between them,” id. at 7;
    
             3) that plaintiffs “satisfied the typicality requirement,” id. at 9,
             because “the proposed class consist[ed] of policyholders who
             received inadequate notice from Defendant Sentry,” id. at 8, and thus
             “the claims . . . ar[o]se from the same course of events and all
             proposed class members were subjected to the same harmful
             practices,” id. at 8-9; and
    
             1
            The record suggests that there are two general categories of insureds who
    rejected UM/UIM coverage during this time period: (1) those who rejected it
    without signing any type of rejection form; and (2) those who rejected it by
    signing a pre-Jordan rejection form.
    
                                                11
          4) that the named plaintiffs were “adequate representatives of the
          class,” id. at 11, and that “[p]laintiffs’ attorneys [we]re adequate to
          represent the class,” id. at 13.
    
          The district court in turn concluded that plaintiffs “met the requirements of
    
    Rule 23(b)(2) for certification of the proposed class.” Id. at 15. In reaching this
    
    conclusion, the district court noted that
    
          [p]laintiffs requested the following remedies: (1) an injunction that
          prohibits Defendant Sentry from continuing to engage in practices
          that violate its duties and contractual and legal obligations owed to
          Plaintiffs and the proposed class; and (2) an injunction requiring
          Defendant Sentry to give notice to all class members that the Jordan
          and Weed Warrior decisions mandate that they are entitled to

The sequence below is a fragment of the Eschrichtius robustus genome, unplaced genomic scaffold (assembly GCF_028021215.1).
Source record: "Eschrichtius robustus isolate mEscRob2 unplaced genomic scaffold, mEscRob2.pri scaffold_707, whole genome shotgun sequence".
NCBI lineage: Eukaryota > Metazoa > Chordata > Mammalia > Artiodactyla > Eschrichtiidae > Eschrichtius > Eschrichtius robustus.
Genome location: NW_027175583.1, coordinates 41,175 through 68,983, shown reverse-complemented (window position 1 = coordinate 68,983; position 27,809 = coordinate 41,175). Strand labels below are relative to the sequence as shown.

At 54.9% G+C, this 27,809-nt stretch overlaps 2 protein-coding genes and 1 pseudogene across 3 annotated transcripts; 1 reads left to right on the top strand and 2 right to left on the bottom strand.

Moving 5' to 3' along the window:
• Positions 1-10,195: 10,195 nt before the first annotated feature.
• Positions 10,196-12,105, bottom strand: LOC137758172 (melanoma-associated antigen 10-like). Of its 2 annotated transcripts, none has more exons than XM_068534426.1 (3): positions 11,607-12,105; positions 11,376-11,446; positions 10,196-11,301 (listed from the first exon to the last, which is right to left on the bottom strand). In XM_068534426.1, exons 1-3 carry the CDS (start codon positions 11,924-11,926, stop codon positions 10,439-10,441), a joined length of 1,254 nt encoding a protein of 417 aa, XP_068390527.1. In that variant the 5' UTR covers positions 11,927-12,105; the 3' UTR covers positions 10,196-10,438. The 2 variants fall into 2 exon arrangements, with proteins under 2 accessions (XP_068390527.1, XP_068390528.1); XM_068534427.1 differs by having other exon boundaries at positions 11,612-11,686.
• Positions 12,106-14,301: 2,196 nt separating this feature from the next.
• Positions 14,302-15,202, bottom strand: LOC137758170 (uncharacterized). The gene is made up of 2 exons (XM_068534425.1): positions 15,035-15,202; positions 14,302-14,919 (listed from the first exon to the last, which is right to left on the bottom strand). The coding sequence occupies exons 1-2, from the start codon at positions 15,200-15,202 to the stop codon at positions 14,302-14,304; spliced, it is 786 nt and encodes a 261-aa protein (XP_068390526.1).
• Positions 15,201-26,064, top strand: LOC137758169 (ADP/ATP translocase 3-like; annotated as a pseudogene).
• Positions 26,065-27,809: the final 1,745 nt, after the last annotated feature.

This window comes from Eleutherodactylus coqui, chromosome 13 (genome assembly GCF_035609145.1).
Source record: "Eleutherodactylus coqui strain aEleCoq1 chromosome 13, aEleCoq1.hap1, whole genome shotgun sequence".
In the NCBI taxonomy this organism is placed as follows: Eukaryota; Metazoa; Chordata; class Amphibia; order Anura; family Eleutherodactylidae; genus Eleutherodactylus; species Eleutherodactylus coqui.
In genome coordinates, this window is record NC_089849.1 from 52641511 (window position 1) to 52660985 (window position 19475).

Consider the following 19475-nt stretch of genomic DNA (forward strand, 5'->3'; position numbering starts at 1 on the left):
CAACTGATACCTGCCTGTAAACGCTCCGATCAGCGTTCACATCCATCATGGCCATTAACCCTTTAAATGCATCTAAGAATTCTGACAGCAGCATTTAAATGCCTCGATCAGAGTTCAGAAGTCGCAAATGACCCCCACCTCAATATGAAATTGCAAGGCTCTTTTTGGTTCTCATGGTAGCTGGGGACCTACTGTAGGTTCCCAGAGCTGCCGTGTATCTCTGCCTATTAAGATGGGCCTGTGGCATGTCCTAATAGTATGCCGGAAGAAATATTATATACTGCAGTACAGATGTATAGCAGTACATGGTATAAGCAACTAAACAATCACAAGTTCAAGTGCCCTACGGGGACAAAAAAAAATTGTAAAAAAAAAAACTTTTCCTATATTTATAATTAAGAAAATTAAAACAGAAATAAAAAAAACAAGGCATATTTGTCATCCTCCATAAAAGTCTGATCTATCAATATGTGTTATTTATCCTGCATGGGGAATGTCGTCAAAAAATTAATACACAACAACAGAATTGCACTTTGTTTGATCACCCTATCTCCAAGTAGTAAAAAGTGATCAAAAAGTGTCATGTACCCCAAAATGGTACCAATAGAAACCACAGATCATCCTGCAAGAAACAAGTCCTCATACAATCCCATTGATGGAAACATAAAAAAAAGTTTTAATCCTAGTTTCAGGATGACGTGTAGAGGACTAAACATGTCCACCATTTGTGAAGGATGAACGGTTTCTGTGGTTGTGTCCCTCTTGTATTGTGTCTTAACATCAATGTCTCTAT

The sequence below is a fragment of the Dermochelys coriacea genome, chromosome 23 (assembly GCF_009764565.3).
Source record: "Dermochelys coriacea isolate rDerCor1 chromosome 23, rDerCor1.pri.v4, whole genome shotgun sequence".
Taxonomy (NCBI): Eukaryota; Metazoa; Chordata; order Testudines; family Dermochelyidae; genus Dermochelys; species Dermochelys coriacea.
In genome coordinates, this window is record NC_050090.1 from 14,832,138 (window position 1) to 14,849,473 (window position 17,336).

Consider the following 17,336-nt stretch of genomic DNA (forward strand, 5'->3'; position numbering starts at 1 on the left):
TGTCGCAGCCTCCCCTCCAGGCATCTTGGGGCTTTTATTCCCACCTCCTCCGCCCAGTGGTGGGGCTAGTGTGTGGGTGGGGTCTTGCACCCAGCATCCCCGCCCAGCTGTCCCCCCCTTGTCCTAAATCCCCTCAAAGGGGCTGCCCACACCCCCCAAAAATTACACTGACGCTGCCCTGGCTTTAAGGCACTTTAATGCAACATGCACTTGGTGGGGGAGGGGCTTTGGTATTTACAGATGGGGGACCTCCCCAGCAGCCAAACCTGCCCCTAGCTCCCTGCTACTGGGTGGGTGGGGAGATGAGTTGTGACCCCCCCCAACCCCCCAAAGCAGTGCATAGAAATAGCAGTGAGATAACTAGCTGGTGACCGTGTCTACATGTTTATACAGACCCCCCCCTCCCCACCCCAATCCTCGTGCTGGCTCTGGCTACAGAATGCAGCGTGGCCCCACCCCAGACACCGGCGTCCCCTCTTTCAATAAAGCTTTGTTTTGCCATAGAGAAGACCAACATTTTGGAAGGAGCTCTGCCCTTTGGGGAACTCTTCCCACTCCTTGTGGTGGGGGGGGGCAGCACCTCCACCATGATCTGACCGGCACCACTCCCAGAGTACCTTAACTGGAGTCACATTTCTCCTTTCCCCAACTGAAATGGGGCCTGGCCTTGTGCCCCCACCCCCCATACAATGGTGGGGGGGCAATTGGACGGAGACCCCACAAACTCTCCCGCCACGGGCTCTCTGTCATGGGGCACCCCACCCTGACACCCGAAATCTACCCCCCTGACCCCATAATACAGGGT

UM/UIM coverage equal to liability coverage, and of their right to
          make a UM/UIM claims notwithstanding the fact that they had
          previously rejected UM/UIM coverage, because the rejection was
          invalid.
    
    Id. at 14-15. In other words, the district court concluded that this requested
    
    injunction was “sufficiently specific . . . to meet the requirements of Rule
    
    23(b)(2).” Id. at 15.
    
          In sum, the district court concluded that plaintiffs “established the
    
    requirements for certification of the proposed class pursuant to Federal Rule of
    
    Civil Procedure 23(b)(2)” and that “[a] class action [wa]s the fairest and most
    
    efficient manner of litigating the injunctive claims at issue in the . . . case.” Id.
    
                                        Sentry’s appeal
    
          Sentry sought and was granted permission by this court pursuant to Fed. R.
    
    Civ. P. 23(f) to appeal the district court’s interlocutory order granting plaintiffs’
    
    
                                                12
    motion for certification of the class identified in the fourth amended complaint.
    
                                               II
    
                                     Standards of review
    
          “We review the district court’s decision to certify the class for an abuse of
    
    discretion.” Tennille v. W. Union Co., 
    785 F.3d 422
    , 430 (10th Cir. 2015). “The
    
    district court abuses its discretion when it misapplies the Rule 23 factors—either